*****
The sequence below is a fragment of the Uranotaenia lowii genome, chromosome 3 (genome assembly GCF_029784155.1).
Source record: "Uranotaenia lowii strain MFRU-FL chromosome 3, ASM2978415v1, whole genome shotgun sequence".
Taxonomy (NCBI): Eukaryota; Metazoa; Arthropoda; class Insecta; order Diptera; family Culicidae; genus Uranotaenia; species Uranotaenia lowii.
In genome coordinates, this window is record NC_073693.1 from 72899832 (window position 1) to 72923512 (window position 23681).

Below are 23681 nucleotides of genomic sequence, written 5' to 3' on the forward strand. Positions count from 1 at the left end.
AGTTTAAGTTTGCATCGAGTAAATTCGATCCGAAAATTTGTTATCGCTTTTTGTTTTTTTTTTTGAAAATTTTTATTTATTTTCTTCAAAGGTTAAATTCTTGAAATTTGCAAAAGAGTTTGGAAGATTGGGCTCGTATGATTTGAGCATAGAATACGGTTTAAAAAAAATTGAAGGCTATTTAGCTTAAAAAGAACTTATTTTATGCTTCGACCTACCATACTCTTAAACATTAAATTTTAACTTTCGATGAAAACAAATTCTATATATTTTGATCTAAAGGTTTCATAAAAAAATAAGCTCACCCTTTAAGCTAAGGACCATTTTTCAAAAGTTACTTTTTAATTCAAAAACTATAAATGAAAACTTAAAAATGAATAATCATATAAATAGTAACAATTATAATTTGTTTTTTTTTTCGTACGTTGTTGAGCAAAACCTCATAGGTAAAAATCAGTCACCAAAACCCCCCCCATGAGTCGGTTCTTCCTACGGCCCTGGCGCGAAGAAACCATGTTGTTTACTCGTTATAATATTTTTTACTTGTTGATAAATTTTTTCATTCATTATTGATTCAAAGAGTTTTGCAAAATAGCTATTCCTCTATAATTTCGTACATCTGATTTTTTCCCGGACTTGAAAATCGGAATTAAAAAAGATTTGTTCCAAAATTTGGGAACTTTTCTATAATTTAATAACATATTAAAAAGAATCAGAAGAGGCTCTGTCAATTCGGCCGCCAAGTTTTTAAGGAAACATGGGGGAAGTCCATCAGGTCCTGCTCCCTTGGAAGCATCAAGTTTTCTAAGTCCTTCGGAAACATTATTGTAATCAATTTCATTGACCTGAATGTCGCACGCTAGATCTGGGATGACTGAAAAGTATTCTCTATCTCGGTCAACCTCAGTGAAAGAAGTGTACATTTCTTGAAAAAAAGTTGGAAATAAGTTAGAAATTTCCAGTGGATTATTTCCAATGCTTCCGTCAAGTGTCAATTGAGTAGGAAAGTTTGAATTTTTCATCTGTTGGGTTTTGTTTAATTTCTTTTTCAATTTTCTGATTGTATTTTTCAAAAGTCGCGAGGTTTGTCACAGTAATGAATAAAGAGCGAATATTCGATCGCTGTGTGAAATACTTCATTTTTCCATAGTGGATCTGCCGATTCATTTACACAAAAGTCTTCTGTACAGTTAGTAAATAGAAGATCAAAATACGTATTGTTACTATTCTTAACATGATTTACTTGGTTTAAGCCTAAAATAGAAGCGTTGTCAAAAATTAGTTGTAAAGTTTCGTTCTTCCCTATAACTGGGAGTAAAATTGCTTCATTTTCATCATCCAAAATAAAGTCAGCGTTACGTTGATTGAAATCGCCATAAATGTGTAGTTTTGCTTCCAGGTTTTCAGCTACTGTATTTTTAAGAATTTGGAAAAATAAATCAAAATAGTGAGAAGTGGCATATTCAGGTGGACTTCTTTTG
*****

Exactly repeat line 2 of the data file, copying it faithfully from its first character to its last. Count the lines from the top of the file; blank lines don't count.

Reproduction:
Source record: "Uranotaenia lowii strain MFRU-FL chromosome 3, ASM2978415v1, whole genome shotgun sequence".